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The Pony Fish's Glow: And Other Clues To Plan And Purpose In Nature Paperback – 25 Sep 1998

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About the Author

George C. Williams taught at the State University of New York at Stony Brook for thirty years where he was instrumental in establishing the Marine Science Research Center and the Department of Ecology and Evolution, from which he retired in 1990. He has earned many honors, including a Guggenheim Fellowship, election to the National Academy of Sciences, and recognition as Ecologist of the Year in 1989 by the Ecological Society of America.

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Most Helpful Customer Reviews on (beta) 4 reviews
10 of 12 people found the following review helpful
pretty good: read Dawkins and Ridley first though 16 Nov. 2003
By Wyote - Published on
Format: Paperback Verified Purchase
I read this book because Richard Dawkins called it a classic in an endnote. It's not bad, and if you enjoy reading about biology you'll certainly enjoy it.
But I'd recommend books by Richard Dawkins, especially "River Out of Eden," and Matt Ridley, especially "The Red Queen," and "Genome," ahead of this one. Williams also wrote "Why we Get Sick." Although the writing in "Pony Fish" is better, "Why we Get Sick" has a lot more information for the curious, and you might prefer it if you've read a bit of Dawkins and Ridley already.
In this book, Williams basically explains adaptionist storytelling and shows the coherence and power of modern Darwinism. To readers of Dawkins and Ridley, there will be very little new information. But it won't bore you either. He covers material such as the perfections and flaws of bodies, the evolution of sexuality and the human experience of reproduction. Again, Ridley and Dawkins cover all this in more depth, and they are more readable authors.
The highlight of the book is the last chapter, "Philosophical Implications." It's fairly understated; but it's interesting to see a great scientist take a stab at the religious and philosophical significance of his science. If there's a reason to read the book, it's just because George Williams wrote it, and you probably don't have the privilege of sitting down with him for coffee and picking his brain. This is what he'd tell you if he had the chance, and it's an opportunity to listen.
5 of 6 people found the following review helpful
Essential ideas. 21 Jan. 2003
By Luc REYNAERT - Published on
Format: Paperback
Besides his excellent explanations of 'past evolutions' and the 'evolution at work', the author discusses some essential religious, moral and scientific items.
With bees and ants as examples, Prof. Williams explains clearly that the Darwinist evolution is about genes, not about living beings. He also discusses the advantage of sex and aging for a successful gene reproduction.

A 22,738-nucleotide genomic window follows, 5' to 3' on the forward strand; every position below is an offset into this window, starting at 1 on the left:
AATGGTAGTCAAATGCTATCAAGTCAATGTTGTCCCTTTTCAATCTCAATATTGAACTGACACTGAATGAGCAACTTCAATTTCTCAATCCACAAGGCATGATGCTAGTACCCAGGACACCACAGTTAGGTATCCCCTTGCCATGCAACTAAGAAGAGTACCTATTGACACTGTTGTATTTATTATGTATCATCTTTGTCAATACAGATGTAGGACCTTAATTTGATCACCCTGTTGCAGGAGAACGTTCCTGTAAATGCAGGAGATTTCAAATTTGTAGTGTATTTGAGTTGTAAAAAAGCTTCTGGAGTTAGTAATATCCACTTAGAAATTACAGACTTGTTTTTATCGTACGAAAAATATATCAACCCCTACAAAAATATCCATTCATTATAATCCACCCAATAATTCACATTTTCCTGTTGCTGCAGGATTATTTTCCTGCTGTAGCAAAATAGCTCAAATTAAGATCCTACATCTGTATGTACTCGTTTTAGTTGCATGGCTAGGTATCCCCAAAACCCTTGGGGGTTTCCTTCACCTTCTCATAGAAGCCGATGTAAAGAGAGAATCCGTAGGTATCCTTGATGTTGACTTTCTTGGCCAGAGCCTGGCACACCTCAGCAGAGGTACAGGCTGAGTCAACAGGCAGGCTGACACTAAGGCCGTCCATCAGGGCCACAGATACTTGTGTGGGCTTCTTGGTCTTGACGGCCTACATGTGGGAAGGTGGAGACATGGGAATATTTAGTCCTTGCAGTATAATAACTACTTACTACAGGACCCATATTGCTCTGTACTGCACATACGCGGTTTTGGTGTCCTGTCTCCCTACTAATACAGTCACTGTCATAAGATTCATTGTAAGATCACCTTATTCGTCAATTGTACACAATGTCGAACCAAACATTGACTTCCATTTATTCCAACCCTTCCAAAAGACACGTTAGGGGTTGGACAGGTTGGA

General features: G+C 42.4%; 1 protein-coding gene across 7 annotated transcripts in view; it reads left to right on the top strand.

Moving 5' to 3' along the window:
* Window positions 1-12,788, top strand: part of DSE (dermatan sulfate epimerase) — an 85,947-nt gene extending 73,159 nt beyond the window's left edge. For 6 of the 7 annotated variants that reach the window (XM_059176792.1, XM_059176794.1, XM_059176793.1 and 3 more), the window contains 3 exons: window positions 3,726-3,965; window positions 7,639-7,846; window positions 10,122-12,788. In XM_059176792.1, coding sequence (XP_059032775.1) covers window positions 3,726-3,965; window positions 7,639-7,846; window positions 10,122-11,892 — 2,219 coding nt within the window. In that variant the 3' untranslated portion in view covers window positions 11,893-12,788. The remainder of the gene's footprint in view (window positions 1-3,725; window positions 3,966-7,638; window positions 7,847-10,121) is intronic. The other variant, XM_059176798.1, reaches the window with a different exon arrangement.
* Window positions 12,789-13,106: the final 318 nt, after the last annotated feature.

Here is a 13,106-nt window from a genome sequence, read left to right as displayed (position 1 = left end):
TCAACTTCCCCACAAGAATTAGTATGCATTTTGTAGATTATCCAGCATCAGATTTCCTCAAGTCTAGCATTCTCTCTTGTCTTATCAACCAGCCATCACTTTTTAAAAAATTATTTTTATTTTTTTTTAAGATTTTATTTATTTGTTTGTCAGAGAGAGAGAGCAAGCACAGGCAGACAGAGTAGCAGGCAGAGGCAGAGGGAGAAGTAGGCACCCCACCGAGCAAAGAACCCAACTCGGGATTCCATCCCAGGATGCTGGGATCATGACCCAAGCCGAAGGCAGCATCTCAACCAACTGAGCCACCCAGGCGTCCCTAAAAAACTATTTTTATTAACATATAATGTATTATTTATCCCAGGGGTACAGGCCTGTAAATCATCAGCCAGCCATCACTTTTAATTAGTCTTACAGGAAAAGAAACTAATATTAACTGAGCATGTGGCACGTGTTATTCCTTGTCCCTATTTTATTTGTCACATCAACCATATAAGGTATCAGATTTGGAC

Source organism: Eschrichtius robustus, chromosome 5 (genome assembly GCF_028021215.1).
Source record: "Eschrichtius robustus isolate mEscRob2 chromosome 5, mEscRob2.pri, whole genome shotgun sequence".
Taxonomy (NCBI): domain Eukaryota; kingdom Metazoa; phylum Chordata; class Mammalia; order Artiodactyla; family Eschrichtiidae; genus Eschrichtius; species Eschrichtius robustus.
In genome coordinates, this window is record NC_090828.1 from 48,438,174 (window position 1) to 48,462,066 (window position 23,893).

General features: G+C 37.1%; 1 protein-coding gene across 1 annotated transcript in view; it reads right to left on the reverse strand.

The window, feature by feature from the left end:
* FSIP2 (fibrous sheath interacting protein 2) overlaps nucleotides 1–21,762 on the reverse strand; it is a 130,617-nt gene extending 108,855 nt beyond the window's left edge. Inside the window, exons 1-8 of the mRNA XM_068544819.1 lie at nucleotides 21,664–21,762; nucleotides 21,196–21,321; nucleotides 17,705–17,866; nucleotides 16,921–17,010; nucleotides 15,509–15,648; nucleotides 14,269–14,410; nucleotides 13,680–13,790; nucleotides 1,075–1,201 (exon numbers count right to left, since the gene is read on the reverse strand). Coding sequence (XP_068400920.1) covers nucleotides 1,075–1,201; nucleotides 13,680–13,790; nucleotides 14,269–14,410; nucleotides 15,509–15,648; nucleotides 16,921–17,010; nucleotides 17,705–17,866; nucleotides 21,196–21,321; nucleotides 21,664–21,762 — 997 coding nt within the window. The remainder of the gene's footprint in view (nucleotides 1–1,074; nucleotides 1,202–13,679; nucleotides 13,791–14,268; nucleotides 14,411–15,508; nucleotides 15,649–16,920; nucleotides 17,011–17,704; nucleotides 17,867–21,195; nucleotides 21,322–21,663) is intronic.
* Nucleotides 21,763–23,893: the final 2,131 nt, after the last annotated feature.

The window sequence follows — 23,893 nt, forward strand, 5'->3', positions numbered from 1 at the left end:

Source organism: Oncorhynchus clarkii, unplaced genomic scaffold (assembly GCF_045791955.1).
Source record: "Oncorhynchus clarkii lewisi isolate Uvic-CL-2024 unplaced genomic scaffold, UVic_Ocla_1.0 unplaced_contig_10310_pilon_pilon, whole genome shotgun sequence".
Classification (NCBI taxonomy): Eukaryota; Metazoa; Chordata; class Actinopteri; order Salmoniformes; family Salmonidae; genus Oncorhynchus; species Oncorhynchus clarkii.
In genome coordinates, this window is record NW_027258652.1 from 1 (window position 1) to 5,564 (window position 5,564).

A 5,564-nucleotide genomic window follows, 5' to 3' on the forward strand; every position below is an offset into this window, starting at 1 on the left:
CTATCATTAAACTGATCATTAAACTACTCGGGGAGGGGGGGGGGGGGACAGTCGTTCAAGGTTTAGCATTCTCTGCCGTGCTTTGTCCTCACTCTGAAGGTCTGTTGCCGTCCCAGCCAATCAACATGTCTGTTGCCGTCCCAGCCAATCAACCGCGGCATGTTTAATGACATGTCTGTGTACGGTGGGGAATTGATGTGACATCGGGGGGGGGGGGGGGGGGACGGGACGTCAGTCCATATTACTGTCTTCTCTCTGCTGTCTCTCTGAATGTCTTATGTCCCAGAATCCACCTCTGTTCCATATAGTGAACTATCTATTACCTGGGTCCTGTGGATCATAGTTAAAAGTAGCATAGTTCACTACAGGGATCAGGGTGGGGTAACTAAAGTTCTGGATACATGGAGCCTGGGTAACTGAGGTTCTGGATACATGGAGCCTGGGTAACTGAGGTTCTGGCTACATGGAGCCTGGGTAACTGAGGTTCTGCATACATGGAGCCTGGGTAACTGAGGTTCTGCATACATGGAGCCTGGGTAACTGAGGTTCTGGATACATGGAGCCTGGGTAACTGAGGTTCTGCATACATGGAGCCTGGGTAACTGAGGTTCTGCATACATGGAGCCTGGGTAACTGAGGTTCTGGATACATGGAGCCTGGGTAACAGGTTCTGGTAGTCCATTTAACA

Other important remarks are, firstly, the fact that the brain erupted only to propel genetic success, not to investigate philosophical or other problems. Secondly, there is a probable discrepancy between adaptations dated from the Stone Age and our actual living conditions, which could be at the origin of actual defects (e. g. myopia) or inadaptations.
But the more important items lay on a different level.
On the religious front, Prof. Williams attacks righteously the God-is-good gospel. Living beings on earth have only one purpose: the success of their own genes. This brings us to a second very important point: natural selection, albeit stupid, is a story of 'unending arms races, slaughter and sufferings'. It is a law of nature and its immorality has to be accepted and, at least, to be thought about.
On the scientific front, the author castigates what he calls domain (field) confusion: the mingling of physics, morality, mind and data processing.
A frequent example is the mixing of the biological (the working of the brain) and the data processing fields.
But more important is the mix up of religion and biology. Prof. Williams declares courageously that it is biologically speaking untenable to declare that a human being exists from the moment of conception. Only a full-term baby is that.
This book attacks essential everyday problems and is a must read.
Fast shipping 2 Sept. 2013
By Felicia - Published on
Format: Paperback Verified Purchase
I always get my school books used so there's always a risk that it will be beat up or ripped or suffering from water damage or stained or whatever. This book was perfect. Perfect book and perfect condition.
clear thinking 23 April 2012
By Ken Braithwaite - Published on
Format: Paperback
George Williams is one of the clearest thinkers in biology. Here he covers a wide range of topics related to Darwinism, with admirable and tough minded clarity. Super.
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